Paul Twitchell and Shabd Yoga

     Concerning the history of shabd yoga and Paul Twitchell's connection to it, I thought I would write a few words (and mention a few books), since there has been a bit of misinformation.

     First, Sikhism is not the basis for shabd yoga. Rather, Sikhism (as founded by Nanak) grew out of the Sant Tradition which was prevalent in North India for many centuries. Such Sants as Kabir and Namdev predate Guru Nanak and they each taught variations of sant mat and shabd yoga.

     The best scholar in this are is W.H. McLeod who has written a number of fine academic studies which clearly shows that Sikhism, like the Kabir-panthis, like the Sat Namis, and like the Radhasoamis later, were manifestations of the Sant movement which had spread throughout India as a philosophical school which focused on a number of illuminating tenets, not the least of which is the listening to inner sound.

     In this regard, I suggest: Guru Nanak and the Sikh Religion (Oxford) The Evolution of the Sikh Community (Oxford) and the edited volume: The Sants (published by the University of California in conjunction with Motilal in Delhi).

     Also refer to Vaudeville's Kabir (Oxford) and Juergensmeyer's Radhasoami Reality (Princeton) and Sikh Studies (G.T.U.)

     Shabd yoga is most likely traceable--at least in its Indianized forms--to the Vedic period, if not before.

     Thus there are a number of different schools of shabd yoga; many of which, including Sikhism, focus meditation on the eye center and do not at all advocate kundalini yoga. Indeed, in the Guru Granth Sahib Nanak argues against such yogic systems which concentrate on the lower body and breathing.

     Paul Twitchell learned of shabd yoga from Kirpal Singh, who was himself initiated by Sawan Singh, who was in the lineage of Jaimal Singh and Shiv Dayal Singh--the founder of Radhasoami.

     Radhasoami, however, is not an offshoot of Sikhism; it is rather a modern manifestation of Sant Mat, which predates both Sikhism and the Kabir-panthis. Thus today there are numerous schools of Radhasoami, some which have nothing to do with Sikhism.

     The reason most people mistakenly believe that Radhasoami is connected to Sikhism is because of the popularity of the Beas and Ruhani Satsangs which have had exclusively Sikh-born masters. However, Tulsi Sahib--Shiv Dayal Singh's guru (the founder of Radhasoami) was not a Sikh, nor are the majority of Radhasoami or shabd yoga masters in India.

     Twitchell learned what he knew of the tradition primarily from his study under Kirpal Singh. It was only later (when the former President of Eckankar, Louis Bluth, offered his R.S. library to Twitchell) that Paul learned more about the history of shabd yoga, but even then he got most of his facts and details wrong. I say wrong not in a theological sense, but in terms of simple history: wrong names, wrong dates, wrong facts, etc.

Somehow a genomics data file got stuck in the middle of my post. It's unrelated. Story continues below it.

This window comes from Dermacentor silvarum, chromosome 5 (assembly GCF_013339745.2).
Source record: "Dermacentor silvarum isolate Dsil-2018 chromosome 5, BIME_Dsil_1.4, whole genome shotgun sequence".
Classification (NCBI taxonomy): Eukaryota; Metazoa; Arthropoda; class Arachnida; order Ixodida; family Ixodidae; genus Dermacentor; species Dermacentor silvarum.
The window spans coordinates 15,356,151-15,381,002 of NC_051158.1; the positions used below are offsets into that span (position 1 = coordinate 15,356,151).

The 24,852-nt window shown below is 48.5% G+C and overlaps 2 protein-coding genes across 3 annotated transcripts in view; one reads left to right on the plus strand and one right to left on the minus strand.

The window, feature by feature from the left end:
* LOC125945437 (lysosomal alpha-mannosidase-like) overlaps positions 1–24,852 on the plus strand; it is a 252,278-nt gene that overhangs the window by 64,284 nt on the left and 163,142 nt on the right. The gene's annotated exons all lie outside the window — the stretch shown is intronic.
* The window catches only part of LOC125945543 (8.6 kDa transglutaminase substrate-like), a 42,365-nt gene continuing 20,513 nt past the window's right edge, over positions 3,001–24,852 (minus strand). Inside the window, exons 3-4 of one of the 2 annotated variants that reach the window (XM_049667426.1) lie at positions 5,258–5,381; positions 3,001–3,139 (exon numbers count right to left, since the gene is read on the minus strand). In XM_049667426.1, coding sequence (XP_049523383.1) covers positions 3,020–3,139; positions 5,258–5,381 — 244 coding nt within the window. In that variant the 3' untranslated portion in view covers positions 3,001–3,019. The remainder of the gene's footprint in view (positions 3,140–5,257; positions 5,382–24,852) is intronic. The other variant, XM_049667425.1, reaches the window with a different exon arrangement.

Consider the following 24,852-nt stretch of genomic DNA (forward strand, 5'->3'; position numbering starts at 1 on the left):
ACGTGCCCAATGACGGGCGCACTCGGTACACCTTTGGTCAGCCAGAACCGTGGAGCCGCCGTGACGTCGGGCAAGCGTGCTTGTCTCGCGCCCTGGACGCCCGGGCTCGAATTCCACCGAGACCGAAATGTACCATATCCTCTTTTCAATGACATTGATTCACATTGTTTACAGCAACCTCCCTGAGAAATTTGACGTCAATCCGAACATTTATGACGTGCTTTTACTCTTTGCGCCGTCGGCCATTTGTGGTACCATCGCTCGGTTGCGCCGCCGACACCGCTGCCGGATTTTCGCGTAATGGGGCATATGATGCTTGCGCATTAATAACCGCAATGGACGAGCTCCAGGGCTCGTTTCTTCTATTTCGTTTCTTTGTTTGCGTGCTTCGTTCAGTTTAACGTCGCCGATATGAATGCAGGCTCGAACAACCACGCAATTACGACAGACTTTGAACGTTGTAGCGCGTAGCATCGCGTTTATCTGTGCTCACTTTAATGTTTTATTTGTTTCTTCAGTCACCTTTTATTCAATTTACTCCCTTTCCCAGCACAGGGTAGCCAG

Eckankar was indeed mostly based upon shabd yoga in the beginning because that is exactly what Twitchell himself told Kirpal Singh (in a correspondence--which I saw) he was doing.

     Again, the problem that G, David Rife, myself, and others have with Twitchell is that he was not honest about his spiritual roots. This dishonesty was extensive: from plagiarism to coverup.

     Since shabd yoga concentrates on the individual and his or her access to mystical experiences, I am not at all surprised that "Eckankar" works for people like Holly and others. Indeed, all religions and all systems "work" in that sense. I mean astrology also is very meaningful to millions, even though it is based upon a pre-scientific understanding of cosmology, quantum theory, and relativity.

     So the key here is to realize that what is "working" in Eckankar has much more to do with the structural, even inherent, possibilities of every individual to have transpersonal experiences beyond the rational mind than it does with any "organization."

     But let us not condone any one organization which has an almost built-in tendency to lie about its past and to deceive its future members by not cleanly and clearly explaining how it began.

     No doubt, every group--from Radhasoami to Sikhism to Christianity--should also be scrutnized thoroughly.

     There is nothing negative about this, I believe. Rather, it makes us better understand what is what.

Books to refer to on this subject:

Heart to Heart Talks, Volume One and Two by Kirpal Singh (which mentions Paul Twitchell)

Thus Saith the Master by Charan Singh (which mentions Twitchell's plagiarism)

The Encyclopedic Handbook of Cults by J. Gordon Melton (which outlines, in brief, Eckankar's history)

and the forthcoming:

LIFE 102: what to do when your guru sues you by Peter McWilliams.

     It talks about how J.R. was connected to Eckankar and how he deceived thousands, etc.